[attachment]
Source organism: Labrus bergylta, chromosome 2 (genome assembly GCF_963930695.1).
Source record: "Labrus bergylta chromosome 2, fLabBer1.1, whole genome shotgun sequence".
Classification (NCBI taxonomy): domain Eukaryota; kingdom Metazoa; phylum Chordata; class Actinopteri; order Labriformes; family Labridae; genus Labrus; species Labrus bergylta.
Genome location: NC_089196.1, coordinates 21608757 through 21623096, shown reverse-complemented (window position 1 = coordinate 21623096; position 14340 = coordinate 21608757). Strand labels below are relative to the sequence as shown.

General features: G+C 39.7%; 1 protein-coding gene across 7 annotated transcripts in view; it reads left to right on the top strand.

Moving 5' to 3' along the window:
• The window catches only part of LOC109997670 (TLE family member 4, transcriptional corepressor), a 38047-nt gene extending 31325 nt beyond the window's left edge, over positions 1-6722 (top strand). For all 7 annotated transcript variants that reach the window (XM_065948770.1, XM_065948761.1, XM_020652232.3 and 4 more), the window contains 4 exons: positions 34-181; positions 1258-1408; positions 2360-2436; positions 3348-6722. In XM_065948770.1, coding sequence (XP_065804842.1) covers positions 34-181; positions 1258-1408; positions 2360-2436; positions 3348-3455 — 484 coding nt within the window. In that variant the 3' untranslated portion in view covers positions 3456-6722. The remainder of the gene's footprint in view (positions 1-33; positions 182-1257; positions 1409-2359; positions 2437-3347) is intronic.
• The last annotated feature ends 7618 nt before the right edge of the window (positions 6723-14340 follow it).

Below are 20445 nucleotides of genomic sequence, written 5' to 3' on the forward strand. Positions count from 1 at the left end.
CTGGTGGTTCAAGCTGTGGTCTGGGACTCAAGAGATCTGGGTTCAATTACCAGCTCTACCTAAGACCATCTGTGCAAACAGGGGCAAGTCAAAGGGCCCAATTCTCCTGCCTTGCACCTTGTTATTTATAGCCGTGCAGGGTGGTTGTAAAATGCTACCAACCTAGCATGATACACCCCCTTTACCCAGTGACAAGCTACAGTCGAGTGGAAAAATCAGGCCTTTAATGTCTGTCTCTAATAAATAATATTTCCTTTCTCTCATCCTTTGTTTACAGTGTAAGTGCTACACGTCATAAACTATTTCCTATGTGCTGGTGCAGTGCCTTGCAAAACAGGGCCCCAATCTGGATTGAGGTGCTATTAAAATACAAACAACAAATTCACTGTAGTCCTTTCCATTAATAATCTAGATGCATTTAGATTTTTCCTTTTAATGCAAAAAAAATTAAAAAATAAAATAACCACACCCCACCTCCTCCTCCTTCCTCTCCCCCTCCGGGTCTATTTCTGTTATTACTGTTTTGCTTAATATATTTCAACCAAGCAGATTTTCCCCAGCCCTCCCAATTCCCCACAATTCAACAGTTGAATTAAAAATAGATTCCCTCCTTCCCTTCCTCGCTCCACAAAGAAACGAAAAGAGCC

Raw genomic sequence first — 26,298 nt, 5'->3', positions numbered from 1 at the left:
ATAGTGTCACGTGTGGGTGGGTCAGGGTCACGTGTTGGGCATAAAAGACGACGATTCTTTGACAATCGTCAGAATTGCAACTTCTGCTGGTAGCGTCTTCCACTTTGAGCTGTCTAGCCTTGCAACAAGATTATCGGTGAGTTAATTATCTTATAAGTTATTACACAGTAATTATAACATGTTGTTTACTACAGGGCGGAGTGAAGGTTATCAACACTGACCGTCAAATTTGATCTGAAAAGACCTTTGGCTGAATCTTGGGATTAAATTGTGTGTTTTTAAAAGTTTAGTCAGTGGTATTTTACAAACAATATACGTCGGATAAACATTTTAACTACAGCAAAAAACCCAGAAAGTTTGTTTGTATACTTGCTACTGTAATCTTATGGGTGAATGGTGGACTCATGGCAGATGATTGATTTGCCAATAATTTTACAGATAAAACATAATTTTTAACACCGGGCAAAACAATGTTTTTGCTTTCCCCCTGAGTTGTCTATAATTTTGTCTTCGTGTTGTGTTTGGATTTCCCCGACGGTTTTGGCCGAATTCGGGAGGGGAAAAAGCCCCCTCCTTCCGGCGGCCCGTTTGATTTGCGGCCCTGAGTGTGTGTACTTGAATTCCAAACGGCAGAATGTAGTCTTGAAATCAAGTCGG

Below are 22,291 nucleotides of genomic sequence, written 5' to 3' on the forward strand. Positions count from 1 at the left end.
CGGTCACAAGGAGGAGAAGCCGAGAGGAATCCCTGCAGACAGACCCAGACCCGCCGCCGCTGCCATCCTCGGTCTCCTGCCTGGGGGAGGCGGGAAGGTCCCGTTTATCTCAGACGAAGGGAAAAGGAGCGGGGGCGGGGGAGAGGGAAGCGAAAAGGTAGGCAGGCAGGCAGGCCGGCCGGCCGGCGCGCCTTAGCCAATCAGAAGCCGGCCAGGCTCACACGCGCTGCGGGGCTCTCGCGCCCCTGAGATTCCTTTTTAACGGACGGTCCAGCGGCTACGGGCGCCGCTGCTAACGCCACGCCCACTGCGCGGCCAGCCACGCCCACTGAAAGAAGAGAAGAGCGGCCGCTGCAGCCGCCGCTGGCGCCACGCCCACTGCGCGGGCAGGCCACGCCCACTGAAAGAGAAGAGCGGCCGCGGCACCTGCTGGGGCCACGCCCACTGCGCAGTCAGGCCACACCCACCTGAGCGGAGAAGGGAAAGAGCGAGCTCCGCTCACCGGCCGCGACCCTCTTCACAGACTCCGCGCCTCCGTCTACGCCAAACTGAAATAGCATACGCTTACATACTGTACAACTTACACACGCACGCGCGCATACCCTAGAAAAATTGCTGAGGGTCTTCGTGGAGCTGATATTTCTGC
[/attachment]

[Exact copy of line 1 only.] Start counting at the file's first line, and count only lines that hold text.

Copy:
Source organism: Labrus bergylta, chromosome 2 (genome assembly GCF_963930695.1).